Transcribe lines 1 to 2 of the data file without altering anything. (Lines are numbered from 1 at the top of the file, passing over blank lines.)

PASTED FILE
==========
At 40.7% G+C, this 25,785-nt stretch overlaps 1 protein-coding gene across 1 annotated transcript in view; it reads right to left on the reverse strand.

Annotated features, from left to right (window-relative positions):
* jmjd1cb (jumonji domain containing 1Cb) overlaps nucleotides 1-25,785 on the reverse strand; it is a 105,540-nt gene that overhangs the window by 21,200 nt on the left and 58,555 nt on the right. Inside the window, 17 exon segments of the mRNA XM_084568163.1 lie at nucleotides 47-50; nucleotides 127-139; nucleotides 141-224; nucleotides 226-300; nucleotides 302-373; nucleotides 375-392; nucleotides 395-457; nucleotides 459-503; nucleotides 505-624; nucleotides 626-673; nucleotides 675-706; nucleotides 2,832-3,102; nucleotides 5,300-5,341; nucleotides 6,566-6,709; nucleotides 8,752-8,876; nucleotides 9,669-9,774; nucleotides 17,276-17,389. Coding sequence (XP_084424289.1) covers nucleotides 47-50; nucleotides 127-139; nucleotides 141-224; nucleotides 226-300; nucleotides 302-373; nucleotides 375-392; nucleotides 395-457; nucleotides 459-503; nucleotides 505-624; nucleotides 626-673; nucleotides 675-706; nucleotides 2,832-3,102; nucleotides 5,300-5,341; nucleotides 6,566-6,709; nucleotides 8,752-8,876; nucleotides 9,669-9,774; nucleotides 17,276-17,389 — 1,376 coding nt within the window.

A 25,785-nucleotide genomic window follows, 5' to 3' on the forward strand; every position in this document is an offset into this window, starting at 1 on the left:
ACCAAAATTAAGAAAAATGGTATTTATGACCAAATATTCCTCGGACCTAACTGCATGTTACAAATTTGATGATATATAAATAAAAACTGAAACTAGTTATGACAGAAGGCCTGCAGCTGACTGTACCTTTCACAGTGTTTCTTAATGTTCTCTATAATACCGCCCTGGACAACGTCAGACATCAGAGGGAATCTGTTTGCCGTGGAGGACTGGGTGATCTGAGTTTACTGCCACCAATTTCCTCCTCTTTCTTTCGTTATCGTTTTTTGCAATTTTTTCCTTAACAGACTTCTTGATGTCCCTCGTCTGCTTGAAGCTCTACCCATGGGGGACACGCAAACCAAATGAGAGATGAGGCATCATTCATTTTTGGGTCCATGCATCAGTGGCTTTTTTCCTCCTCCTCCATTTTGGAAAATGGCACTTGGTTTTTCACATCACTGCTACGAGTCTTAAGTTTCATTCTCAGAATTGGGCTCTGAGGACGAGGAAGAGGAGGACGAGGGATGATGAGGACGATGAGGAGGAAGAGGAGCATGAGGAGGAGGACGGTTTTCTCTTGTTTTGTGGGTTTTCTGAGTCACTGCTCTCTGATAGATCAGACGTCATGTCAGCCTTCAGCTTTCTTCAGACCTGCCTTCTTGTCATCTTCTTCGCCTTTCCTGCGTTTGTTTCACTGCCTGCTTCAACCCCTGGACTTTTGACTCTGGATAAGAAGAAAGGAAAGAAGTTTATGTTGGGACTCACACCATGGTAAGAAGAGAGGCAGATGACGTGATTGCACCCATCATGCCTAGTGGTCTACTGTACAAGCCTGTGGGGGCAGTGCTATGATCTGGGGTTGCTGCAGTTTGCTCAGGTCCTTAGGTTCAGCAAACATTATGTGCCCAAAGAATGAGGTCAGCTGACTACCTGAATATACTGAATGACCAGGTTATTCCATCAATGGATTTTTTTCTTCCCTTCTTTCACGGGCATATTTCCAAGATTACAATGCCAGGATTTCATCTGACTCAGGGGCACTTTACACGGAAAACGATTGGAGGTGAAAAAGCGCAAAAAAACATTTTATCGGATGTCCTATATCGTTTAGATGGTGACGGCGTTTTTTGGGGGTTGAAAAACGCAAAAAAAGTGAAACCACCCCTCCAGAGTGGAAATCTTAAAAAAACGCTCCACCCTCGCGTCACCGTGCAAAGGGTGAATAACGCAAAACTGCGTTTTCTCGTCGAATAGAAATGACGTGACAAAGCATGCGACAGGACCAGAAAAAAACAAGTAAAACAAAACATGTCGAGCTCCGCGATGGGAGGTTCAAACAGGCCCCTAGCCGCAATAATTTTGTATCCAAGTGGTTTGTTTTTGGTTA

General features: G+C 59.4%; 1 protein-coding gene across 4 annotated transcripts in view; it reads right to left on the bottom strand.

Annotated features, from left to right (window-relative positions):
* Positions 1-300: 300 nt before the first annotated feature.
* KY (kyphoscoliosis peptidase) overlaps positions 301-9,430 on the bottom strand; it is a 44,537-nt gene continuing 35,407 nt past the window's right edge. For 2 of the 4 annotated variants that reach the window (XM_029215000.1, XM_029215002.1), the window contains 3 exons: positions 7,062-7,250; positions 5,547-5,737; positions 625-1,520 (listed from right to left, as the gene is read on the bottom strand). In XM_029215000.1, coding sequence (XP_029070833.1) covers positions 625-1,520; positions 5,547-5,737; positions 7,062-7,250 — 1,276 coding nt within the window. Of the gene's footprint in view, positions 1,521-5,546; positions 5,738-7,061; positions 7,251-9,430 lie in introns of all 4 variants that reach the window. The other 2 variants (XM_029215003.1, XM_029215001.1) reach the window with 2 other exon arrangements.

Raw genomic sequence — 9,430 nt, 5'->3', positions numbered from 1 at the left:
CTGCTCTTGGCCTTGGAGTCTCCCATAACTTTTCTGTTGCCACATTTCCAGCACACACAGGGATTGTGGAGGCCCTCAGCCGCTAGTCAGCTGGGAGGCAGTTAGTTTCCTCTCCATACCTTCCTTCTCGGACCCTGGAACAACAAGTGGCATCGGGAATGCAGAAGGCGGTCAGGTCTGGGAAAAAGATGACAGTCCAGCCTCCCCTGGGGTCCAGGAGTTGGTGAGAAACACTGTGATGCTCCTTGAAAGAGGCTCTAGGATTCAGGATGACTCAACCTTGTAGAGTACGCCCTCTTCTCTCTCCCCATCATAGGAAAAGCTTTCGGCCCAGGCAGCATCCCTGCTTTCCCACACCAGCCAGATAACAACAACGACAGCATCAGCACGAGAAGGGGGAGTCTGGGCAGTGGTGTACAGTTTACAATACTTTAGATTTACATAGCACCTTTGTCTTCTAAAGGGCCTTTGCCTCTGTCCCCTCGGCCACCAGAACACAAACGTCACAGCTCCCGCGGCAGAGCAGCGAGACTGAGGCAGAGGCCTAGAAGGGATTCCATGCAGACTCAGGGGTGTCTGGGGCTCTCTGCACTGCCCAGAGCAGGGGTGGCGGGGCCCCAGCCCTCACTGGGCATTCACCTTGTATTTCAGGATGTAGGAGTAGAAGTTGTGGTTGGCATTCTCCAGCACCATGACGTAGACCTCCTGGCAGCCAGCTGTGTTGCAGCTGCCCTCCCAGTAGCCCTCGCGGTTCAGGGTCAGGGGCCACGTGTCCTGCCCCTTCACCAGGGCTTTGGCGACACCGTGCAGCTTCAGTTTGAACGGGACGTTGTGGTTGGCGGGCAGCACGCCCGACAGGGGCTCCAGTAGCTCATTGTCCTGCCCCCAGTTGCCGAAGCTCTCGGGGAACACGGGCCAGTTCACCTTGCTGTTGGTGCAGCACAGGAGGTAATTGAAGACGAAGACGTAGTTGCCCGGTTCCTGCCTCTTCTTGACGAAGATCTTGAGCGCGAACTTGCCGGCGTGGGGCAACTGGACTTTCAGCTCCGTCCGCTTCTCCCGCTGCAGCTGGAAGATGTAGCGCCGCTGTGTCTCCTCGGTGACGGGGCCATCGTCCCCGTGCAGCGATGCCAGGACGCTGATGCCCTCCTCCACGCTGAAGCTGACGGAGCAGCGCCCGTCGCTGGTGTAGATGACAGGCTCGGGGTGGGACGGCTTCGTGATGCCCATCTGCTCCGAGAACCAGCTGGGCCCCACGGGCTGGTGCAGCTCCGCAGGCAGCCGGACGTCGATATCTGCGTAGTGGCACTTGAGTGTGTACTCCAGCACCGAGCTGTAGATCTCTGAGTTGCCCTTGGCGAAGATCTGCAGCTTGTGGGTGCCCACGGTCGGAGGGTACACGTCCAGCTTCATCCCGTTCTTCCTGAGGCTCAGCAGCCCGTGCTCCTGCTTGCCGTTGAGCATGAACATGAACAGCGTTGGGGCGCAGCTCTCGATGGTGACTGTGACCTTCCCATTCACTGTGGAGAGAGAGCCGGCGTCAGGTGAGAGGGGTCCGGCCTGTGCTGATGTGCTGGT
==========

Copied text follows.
At 40.7% G+C, this 25,785-nt stretch overlaps 1 protein-coding gene across 1 annotated transcript in view; it reads right to left on the reverse strand.

Annotated features, from left to right (window-relative positions):